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“Can we help you?”
It’s the familiar calling card of a fancy law firm website. Spend a little time browsing the leading legal websites in your region, and you’ll find plenty of pop-up invitations to chat with a lawyer (or a law firm representative, as is more likely the case) in real time.
While pop-up chats have become all the rage in law firm website design (and online marketing in other fields too), some users find them intrusive or annoying. That’s particularly true when they operate in a way that seems disruptive to the user experience.
Google — still the reigning king of online search engines — recently announced new penalties for intrusive interstitials, and they apply directly to many law firm mobile websites, maybe even yours.
As a result, scores of leading law firm websites, even those that have been designed by top-shelf law firm website design agencies, now stand in the crosshairs of yet another change to Google’s labyrinthine algorithm.
While one penalty isn’t necessarily definitive in determining a given website’s search rank, this particular development could introduce seismic shifts in the legal space, given how popular these pop-ups are in the field.
So where does your website stand in the face of these new Google penalties for pop-ups? Is it still a good idea to have them? And with these changing rules, how can your firm directly and immediately engage new website visitors without falling into Google’s definition of intrusive interstitials?
Below, we lay out the path for successfully integrating a chat feature within your law firm’s mobile website while still staying in Google’s good graces.
Understanding the New Google Penalties for Pop-Ups
The new rules cover a wide swath of interstitial content, so it’s important to understand exactly what is (and isn’t) covered. Even if your law firm website design doesn’t currently employ intrusive mobile interstitials, your competitors might, and that creates an opportunity of leverage for your firm.
Google has not revealed the specifics of this latest change to its algorithm (true to form, as the company never makes public the finer details of its super-secret algorithms). But the search engine’s Webmaster Central Blog did provide examples of the kinds of content that will now incur a penalty. These include:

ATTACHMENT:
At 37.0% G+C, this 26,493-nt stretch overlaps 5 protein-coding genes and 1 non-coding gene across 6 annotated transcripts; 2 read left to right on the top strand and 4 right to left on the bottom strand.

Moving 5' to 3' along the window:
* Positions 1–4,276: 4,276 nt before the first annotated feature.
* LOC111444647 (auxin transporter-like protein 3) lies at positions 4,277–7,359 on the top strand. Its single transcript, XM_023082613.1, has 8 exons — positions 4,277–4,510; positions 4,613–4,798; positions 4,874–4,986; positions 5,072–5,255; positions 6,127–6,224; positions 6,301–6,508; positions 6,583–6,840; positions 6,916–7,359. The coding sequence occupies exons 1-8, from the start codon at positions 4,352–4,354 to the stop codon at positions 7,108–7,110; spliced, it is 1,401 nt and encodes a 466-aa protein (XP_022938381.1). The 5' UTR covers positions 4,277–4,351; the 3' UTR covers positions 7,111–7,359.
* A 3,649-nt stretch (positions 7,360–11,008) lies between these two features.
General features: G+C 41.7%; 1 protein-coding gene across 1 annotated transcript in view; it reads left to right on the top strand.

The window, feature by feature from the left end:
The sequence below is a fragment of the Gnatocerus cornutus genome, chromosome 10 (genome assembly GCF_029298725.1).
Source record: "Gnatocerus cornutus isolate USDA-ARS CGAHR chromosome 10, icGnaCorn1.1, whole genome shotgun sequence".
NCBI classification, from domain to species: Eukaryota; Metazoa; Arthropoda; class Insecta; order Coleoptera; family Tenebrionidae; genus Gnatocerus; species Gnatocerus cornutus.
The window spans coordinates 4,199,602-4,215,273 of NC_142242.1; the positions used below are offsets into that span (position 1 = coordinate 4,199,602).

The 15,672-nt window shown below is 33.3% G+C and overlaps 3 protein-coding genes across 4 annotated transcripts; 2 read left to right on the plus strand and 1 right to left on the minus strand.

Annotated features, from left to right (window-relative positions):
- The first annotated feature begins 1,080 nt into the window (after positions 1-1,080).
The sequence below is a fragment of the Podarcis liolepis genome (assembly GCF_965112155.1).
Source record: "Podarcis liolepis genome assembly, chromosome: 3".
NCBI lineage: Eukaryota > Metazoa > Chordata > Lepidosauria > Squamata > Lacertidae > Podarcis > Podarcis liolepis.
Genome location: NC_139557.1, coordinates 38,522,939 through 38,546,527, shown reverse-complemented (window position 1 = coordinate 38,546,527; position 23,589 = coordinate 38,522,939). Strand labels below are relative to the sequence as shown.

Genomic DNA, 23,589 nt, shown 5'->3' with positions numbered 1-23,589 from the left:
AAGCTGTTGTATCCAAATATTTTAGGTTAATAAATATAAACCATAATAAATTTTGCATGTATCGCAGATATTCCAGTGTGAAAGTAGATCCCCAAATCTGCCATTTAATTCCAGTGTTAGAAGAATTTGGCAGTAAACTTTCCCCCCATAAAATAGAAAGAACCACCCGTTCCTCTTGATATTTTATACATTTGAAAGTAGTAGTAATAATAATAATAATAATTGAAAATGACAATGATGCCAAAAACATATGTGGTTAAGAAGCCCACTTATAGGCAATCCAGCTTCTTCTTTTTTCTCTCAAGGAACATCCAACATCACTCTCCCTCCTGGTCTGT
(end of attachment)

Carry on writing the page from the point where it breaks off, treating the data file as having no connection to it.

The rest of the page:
- Pop-ups that cover a webpage’s main content, either immediately after the user navigates to a page from the search results or while they are looking through the page. (This includes the majority of the pop-up chat features on popular law firm websites.)
- Standalone interstitials that users have to dismiss in order to access the main content
- Webpages using any layout in which the above-the-fold portion of the page appears similar to a standalone interstitial, inlining the original content beneath the fold
Can Your Website Still Rank Well if You Keep Your Current Chat Box?
That’s a good question, and it deserves lawyers’ favorite answer: “it depends.”
Your Google rank is determined by “signals” — some good, some bad — about the usefulness of your website to incoming users, as well as the relevance of its content to their search.
The quality of the writing, the speed with which the page loads, and whether the page is mobile-friendly are just a few of the hundreds of signals taken into account.
This latest Google penalty for pop-ups is but just one signal among many, so it is possible for a website scoring well in other areas to still perform strongly in terms rank. But in a field as competitive as the legal market, every opportunity to increase that rank matters. Why do anything to work against your own success?
A Better Way: Utilizing a Chat Feature without Incurring a Google Penalty
Not all chat boxes are bad in Google’s eyes. In fact, it isn’t the chat itself that bothers the search engine. Rather, it’s the tendency of these boxes to get in the user’s way when they’re just trying to access the information they searched for.
Accordingly, along with the new penalties, Google is also instituting a new standard by which your interstitials will be judged — and it’s not altogether unlike the “reasonable person” standard in the law.
Specifically, Google vows not to penalize “banners that use a reasonable amount of screen space and are easily dismissible.”
“For example,” the Webmaster Central Blog explains, “the app install banners provided by Safari and Chrome are examples of banners that use a reasonable amount of screen space.”
(Additionally, pop-ups pertaining to website cookies, age verification, or other such legal requirements will not earn a penalty, nor will the new rules apply to private/unindexable web content.)
Because chat boxes remain a very powerful and effective means of capturing leads out of incoming traffic, there is no reason to abandon them in light of these new guidelines. But you might want to change their implementation.
At Network Affiliates, we recommend transitioning from a pop-up chat window to a smaller chat box positioned in the lower corner of your website instead.
This will help you steer clear of the new Google signal, and you’ll also avoid frustrating new visitors who are meeting your firm for the first time.
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Network Affiliates is a team of legal marketing professionals with decades of experience and a real sense of strategy for success in the Google game. Give us a call at 877.709.0633 or contact us online to learn more about how we can help.